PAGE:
The volume has only three chapters. Chapter 1 carefully explores Bunyan’s religious identity, leading to the conclusion that he may be labeled a sectarian Puritan. Chapter 2 critically examines his theology of prayer, one important aspect of his spirituality. In this segment, I particularly scrutinize Bunyan’s treatise I will pray with the Spirit (1662). The analysis of this treatise shows Bunyan’s radical emphasis on the Holy Spirit’s work in prayer. It also shows both Bunyan’s sectarianism and Puritanism. Chapter 3 probes his teaching on piety, as found in A Holy Life (1684). This chapter demonstrates that Bunyan’s goal in all of his life was the pursuit and promotion of piety. Sadly, some scholars who put Bunyan within a sectarian context not only suspect his identity as a Puritan but also slight his rich spirituality. Chapter 3 seeks to recover Bunyan from such scholars who depreciate his piety.
I hope my work will create a thirst among readers to pray more—to pray with the Spirit, which for Bunyan is “the very heart of Prayer.”
Ian Randall—currently Director of the Institute of Baptist and Anabaptist studies of International Baptist Theological Seminary, Prague, Czech Republic—has written a book titled What a Friend We Have in Jesus: The Evangelical Tradition, a fine and succinct study on evangelical spirituality. Randall’s book is part of the Traditions of Christian Spirituality Series, which seeks to publish first-rate volumes that provide quality introductions to some of the main traditions of Christian spirituality. In this discourse, focusing mainly on the eighteenth and nineteenth centuries, Randall explores the origins of evangelical spirituality and its key themes.
Randall has rightly noted: “Although evangelicalism emerged in [the Evangelical Revival of] the eighteenth century [in Great Britain], it had strong links with the Protestant Reformation of the sixteenth century and the English Puritan movement of the seventeenth century.” The evangelicals adopted the basic tenets of the Reformation; and like Calvin and the Puritans, they underscored the importance of holy living as the outworking of their faith. This is why evangelical spirituality is more akin to Protestant spirituality rather than to Catholic spirituality.
David Bebbington, in his classic work—Evangelicalism in Modern Britain—asserts that evangelicalism is “a new phenomenon of the eighteenth century” that emphasizes four distinctive features: “conversionism, activism, biblicism, and crucicentrism.” Bebbington’s assertion suggests that evangelical spirituality is characterized by personal conversion, outworking of the gospel, devotion to Scripture, and the cross of Christ. Later Bebbington’s concept of evangelicalism came to be known as the Bebbington quadrilateral, a standard term among historians. In What A Friend We Have in Jesus, Randall discusses more elements of evangelical spirituality: conversion, Bible, sacraments, prayer and praise, the Cross, the Holy Spirit and holiness, the fellowship of the believers, missions, and the last times. And for Randall, the “central theme of this strand of spirituality is a personal relationship with Christ.”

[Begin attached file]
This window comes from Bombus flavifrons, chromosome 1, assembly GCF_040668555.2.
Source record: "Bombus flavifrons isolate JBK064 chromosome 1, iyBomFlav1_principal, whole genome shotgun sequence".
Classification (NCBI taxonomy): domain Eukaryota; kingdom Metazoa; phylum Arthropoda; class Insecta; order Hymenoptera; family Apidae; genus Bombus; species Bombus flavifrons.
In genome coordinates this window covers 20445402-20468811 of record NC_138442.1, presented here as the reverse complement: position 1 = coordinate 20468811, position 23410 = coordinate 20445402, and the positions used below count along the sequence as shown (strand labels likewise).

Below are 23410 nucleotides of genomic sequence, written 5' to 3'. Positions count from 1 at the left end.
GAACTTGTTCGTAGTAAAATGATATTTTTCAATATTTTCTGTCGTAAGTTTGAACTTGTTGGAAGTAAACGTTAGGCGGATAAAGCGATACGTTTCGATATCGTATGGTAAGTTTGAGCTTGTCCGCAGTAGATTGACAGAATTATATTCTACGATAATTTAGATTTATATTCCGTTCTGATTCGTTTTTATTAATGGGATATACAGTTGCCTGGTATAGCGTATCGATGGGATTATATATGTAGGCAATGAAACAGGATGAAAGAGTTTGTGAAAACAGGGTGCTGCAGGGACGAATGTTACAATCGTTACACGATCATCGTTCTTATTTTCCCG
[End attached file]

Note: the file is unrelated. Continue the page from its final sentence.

Against the backdrop of England between the First and Second World Wars, Randall pinpoints four major strands of evangelical spirituality: “Keswick holiness, the Wesleyan tradition, Reformed approaches and Pentecostal/charismatic spirituality.” Keswick holiness, also known as the Higher Life movement, teaches that Christians can experience “entire sanctification,” or “Christian perfection.” This teaching was of course also present in the Wesleyan tradition; however, the Keswick tradition was less radical compared to the Wesleyan. Reformed evangelical spirituality, while stressing the need for personal holiness, rejects the doctrine of perfectionism. The Pentecostal/charismatic spirituality is to some extent a resurrected Quakerism. It gives too much emphasis on the work of the Spirit with less scriptural content; it is based more on emotions than on faith.
Although Randall gives special attention to British evangelicalism in which John Wesley and George Whitefield stand out as the main characters, he includes American evangelicalism. The primary American figure here is Jonathan Edwards who, according to Randall, is the principal shaper of American evangelical spirituality.
The renaissance of interest in the subject of Christian spirituality is noteworthy. Just in the past decade, scores of books on Christian spirituality have been published. In fact, in 2009, the Southern Baptist Theological Seminary in Louisville, Kentucky, became the first Protestant seminary to offer a PhD in Biblical Spirituality. This fact shows that a revived concern for spirituality exists even in the world of academics.
 Ian Randall, What A Friend We Have In Jesus: The Evangelical Tradition (Maryknoll, N.Y.: Orbis Books, 2005), 16.
 David W. Bebbington, Evangelicals in Modern Britain: A History from the 1730s to the 1980s (1989; reprint, London: Routledge, 1993), 2, 4.
 Randall, What A Friend We Have In Jesus, 20.
 Keswick is a name of a market town in Cumbria, England where the movement became well-known.